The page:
Agenda setting in newsgathering during anti-government protests 2013-2014 in Ukraine. Segment 1 of my thesis

Introduction (pp.8-9)

Alongside the work of professional journalists, the events in Ukraine showed a huge involvement of Internet users and media activists in reporting on the developments in the protests and the conflict with Russia. With the help of modern technologies, such as Twitter, Facebook, Ustream and YouTube, users provided evidence, shared impressions, helped in news gathering and distribution, coordinated efforts, and mobilized supporters for these causes. Social media became a hub for hundreds of grassroots initiatives that mobilized hundreds of thousands of active citizens across Ukraine and worldwide, interested in the Ukrainian events. The scale of such media activism could not be ignored by professional news organizations, and step-by-step they were accepting social media as a source in newsgathering.

The rise of social media use regarding the events in Ukraine showed remarkable numbers. Twitter,  an online social networking and microblogging service that enables users to send and read short, 140-character text messages called “tweets”, was the fastest way to learn news about the recent events in Ukraine.  In the period of February 10-March 12, 2014, 3,785,648 tweets with the hashtag #ukraine were written by users of Twitter. With the outbreak of the Crimean crisis, the interest in Ukraine on Twitter was comparable to the interest in the 86th Academy Awards ceremony. 

Massive tweeting was a joint contribution of professional news organizations and bloggers covering Ukraine. Many of these tweets had links to articles about Ukraine, written by professional journalists. Thus, tweets served as a promotion tool to engage Internet users to consume the news and analytics about the developments in Ukraine.

At the same time, a huge portion of tweets were users’ personal reflections on the events happening in Ukraine, including reactions, evidences from witnesses, messages to raise awareness about organized actions, calls for action (to sign a petition, to appeal to politicians, to fundraise money for the victims of the conflict, etc). Media organizations could not disregard such a flood of messages and journalists made Twitter and Facebook essential tools in their newsgathering. Journalists searched through keywords (hashtags), followed users who most likely were protesters reporting from the ground, followed politicians’ commentaries, and searched for experts and witnesses of events. Monitoring of social media through which users raised different issues were integrated into the informational news flow of the editions.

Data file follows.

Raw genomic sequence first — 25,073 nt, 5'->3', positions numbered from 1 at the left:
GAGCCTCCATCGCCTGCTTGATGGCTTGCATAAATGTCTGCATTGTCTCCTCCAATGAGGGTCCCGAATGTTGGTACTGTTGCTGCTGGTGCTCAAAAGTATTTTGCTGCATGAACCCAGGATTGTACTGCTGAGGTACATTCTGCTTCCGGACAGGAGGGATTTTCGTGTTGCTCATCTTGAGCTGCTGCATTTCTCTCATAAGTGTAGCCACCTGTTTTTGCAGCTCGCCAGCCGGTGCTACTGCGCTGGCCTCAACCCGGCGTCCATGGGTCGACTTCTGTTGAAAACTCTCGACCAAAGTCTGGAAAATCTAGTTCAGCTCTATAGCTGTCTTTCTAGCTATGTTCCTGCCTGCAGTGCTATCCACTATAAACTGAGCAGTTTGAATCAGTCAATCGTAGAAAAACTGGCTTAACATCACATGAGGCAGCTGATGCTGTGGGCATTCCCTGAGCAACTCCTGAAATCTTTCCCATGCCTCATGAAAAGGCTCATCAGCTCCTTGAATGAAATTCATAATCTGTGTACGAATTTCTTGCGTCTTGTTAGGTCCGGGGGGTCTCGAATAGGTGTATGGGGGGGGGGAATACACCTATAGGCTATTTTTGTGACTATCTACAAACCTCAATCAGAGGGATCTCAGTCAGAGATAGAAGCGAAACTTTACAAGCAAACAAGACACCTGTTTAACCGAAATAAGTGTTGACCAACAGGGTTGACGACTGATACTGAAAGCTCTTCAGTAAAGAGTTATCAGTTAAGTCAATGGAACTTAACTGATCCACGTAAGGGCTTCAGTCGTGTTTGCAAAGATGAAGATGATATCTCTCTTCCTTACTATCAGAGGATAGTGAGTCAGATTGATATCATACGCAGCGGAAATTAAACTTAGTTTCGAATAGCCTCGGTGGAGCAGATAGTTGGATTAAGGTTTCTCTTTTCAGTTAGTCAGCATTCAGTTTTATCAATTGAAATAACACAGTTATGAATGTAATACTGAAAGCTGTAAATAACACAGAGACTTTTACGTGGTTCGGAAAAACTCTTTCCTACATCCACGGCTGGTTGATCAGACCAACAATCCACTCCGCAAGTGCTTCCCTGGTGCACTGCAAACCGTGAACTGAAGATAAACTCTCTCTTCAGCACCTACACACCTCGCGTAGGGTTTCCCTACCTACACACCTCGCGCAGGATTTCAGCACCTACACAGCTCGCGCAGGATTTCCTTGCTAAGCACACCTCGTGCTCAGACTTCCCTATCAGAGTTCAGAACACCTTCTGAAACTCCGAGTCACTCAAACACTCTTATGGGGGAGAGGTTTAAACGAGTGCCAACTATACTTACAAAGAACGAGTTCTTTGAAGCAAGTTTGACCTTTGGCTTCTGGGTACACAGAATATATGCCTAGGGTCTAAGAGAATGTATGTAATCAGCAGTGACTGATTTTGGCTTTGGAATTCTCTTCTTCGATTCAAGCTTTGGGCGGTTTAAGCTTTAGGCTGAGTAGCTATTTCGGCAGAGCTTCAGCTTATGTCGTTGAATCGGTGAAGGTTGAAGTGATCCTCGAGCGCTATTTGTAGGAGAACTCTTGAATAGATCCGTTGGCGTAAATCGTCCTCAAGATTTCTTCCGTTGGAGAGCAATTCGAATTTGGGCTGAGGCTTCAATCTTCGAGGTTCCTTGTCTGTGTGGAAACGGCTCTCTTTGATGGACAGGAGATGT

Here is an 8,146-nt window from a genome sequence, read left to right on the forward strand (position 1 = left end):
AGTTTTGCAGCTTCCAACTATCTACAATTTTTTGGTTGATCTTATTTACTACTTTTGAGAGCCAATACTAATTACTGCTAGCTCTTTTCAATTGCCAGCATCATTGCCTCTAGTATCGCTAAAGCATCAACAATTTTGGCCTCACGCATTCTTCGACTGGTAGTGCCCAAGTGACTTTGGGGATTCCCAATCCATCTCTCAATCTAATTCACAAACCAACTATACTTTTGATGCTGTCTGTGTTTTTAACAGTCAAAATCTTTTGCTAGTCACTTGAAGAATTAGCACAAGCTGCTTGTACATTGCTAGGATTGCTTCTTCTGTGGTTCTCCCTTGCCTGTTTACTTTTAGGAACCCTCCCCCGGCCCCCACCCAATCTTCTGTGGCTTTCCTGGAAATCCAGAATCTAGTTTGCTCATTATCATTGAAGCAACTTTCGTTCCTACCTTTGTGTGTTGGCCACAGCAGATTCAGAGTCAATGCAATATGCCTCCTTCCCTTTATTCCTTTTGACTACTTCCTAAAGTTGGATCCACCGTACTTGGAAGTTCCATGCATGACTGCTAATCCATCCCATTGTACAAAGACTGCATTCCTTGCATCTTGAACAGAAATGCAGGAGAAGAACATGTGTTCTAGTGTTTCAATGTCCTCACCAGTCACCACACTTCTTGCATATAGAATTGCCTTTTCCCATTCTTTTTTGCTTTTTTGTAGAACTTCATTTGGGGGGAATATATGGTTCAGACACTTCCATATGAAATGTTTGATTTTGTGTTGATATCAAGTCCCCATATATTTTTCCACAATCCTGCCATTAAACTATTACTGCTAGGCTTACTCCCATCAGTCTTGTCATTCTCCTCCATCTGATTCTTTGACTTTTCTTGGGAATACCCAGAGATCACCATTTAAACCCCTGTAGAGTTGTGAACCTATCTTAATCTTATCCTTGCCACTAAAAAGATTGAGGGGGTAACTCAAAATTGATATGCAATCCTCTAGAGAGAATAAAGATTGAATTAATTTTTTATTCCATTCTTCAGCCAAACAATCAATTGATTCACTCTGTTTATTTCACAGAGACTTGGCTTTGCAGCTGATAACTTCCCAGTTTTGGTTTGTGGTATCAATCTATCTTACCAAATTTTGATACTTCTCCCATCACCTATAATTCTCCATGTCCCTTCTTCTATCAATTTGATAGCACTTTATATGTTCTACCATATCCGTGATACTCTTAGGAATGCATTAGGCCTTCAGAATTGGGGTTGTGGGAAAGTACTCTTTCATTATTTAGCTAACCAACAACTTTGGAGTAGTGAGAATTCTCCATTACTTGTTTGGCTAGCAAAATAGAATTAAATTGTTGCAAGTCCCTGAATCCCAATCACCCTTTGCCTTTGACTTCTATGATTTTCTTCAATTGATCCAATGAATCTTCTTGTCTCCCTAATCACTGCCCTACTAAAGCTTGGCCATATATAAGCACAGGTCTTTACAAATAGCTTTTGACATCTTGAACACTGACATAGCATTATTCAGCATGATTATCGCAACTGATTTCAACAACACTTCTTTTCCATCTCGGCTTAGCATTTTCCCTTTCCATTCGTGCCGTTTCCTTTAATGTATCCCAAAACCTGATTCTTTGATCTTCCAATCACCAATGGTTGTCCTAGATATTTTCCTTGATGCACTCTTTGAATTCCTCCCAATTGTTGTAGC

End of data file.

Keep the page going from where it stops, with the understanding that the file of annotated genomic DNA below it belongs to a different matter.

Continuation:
Protests also showed the interest of ordinary citizens in social media tools. Since the beginning of protests in November 2013, thousands of new users have registered their accounts in social media to follow events online. Researchers from the New York University noticed a rise in registration of Twitter accounts in Ukraine. It has increased from 20-40 registrations per day to 150-200 per day in the weeks following the beginning of protests.

The huge attention to social media and the Internet communication tools during the protests in Ukraine was an evidence of a convergence in today’s news consumption. For example, journalists of The New Moscow Times searched user-generated content to inform their readers about early days of the protests. The pattern of news consumption has been shifting from a monopoly of the top-to-bottom approach, practiced by traditional media in the analog epoch, to the bottom-to-top approach, exercised by users worldwide in the digital epoch. The role of ordinary users in reporting and dissemination of information is dramatically increasing, especially during events that capture global attention. Journalists are increasingly aware that bloggers can create ‘‘rolling impacts that affect the mainstream media’’, writes Bivens (2008, p.117), quoting Tony Burman, CBC Editor-in-Chief.

The relations between users and news organizations occupy the central part of my research.  I want to explore two main questions. First of all, what was the contribution of Internet users in newsgathering during the anti-government protests in Ukraine. Secondly, have users managed to bring the issues they presumed important into the public agenda by means of news organizations?  

Full text of thesis available here 

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